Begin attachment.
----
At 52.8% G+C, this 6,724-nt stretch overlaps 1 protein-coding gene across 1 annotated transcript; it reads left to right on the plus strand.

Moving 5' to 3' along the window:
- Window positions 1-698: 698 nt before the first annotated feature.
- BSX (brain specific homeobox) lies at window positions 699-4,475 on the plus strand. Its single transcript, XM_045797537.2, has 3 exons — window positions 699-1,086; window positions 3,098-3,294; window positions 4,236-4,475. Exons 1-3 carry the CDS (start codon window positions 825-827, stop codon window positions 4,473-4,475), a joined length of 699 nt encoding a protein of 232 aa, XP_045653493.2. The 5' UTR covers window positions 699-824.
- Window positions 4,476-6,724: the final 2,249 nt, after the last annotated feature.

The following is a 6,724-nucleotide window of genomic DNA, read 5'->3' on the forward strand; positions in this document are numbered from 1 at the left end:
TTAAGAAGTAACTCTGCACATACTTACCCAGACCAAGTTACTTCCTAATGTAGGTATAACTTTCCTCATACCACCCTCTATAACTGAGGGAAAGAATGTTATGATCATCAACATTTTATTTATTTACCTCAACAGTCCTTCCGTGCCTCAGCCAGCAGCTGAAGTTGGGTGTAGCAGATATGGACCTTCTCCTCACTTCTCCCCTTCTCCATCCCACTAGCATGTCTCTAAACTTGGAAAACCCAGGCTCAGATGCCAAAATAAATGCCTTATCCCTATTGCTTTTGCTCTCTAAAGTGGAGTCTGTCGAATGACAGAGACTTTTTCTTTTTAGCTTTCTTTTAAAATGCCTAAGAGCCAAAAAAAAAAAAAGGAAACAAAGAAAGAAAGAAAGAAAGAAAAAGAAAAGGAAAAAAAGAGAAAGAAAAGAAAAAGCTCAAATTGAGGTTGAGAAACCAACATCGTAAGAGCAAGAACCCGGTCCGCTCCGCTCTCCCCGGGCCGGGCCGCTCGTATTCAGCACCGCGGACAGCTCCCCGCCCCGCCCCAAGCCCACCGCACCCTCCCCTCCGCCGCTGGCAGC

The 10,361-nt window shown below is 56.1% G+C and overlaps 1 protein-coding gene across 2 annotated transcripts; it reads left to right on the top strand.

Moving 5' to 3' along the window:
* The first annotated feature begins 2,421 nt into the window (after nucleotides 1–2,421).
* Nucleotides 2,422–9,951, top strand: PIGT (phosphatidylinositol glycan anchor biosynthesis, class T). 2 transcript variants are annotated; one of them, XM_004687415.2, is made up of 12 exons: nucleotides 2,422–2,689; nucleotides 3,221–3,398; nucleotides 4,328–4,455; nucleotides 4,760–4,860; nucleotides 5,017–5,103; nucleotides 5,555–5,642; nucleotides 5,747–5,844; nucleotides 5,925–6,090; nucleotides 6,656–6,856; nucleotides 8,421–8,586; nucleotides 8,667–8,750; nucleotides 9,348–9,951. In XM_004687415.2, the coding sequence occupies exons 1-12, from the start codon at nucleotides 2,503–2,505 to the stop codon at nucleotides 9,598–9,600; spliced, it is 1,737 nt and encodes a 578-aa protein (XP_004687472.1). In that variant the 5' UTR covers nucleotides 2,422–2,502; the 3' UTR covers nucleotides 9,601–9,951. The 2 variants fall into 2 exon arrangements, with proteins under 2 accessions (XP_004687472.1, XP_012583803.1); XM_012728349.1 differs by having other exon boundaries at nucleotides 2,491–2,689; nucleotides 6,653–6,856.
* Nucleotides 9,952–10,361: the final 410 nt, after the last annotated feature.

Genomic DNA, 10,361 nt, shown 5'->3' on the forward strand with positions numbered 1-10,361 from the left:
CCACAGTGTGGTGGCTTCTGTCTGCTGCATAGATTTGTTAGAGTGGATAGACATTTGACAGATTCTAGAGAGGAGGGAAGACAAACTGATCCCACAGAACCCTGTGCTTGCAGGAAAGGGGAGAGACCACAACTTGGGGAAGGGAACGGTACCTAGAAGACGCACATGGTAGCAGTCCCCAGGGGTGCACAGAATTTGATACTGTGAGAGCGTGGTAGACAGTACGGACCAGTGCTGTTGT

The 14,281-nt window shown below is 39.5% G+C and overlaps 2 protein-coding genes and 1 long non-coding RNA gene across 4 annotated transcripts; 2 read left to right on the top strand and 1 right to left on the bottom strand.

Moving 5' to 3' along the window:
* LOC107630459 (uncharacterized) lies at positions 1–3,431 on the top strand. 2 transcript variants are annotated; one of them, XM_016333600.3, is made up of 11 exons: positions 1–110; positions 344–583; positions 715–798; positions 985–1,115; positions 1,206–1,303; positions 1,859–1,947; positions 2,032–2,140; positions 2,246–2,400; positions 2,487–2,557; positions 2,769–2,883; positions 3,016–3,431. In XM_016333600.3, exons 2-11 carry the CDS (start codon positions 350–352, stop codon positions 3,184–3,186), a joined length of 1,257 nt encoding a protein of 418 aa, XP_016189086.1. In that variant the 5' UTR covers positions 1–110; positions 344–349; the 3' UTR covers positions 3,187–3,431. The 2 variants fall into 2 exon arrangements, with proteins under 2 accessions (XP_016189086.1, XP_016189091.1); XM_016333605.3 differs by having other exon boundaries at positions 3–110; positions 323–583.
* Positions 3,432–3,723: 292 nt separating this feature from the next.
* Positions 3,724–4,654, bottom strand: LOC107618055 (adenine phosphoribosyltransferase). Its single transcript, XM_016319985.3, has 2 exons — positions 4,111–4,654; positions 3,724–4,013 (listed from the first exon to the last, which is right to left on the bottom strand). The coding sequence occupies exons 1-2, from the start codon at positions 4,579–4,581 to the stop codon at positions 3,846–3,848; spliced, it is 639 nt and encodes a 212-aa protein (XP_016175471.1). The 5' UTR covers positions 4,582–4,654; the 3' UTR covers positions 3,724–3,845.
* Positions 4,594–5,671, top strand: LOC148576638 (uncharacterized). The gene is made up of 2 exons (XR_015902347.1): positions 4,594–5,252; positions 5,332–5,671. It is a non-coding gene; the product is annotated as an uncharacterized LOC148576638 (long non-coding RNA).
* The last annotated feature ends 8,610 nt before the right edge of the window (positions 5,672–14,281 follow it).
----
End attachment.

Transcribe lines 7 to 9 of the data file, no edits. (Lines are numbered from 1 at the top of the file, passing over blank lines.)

TTAAGAAGTAACTCTGCACATACTTACCCAGACCAAGTTACTTCCTAATGTAGGTATAACTTTCCTCATACCACCCTCTATAACTGAGGGAAAGAATGTTATGATCATCAACATTTTATTTATTTACCTCAACAGTCCTTCCGTGCCTCAGCCAGCAGCTGAAGTTGGGTGTAGCAGATATGGACCTTCTCCTCACTTCTCCCCTTCTCCATCCCACTAGCATGTCTCTAAACTTGGAAAACCCAGGCTCAGATGCCAAAATAAATGCCTTATCCCTATTGCTTTTGCTCTCTAAAGTGGAGTCTGTCGAATGACAGAGACTTTTTCTTTTTAGCTTTCTTTTAAAATGCCTAAGAGCCAAAAAAAAAAAAAGGAAACAAAGAAAGAAAGAAAGAAAGAAAAAGAAAAGGAAAAAAAGAGAAAGAAAAGAAAAAGCTCAAATTGAGGTTGAGAAACCAACATCGTAAGAGCAAGAACCCGGTCCGCTCCGCTCTCCCCGGGCCGGGCCGCTCGTATTCAGCACCGCGGACAGCTCCCCGCCCCGCCCCAAGCCCACCGCACCCTCCCCTCCGCCGCTGGCAGC

The 10,361-nt window shown below is 56.1% G+C and overlaps 1 protein-coding gene across 2 annotated transcripts; it reads left to right on the top strand.

Moving 5' to 3' along the window: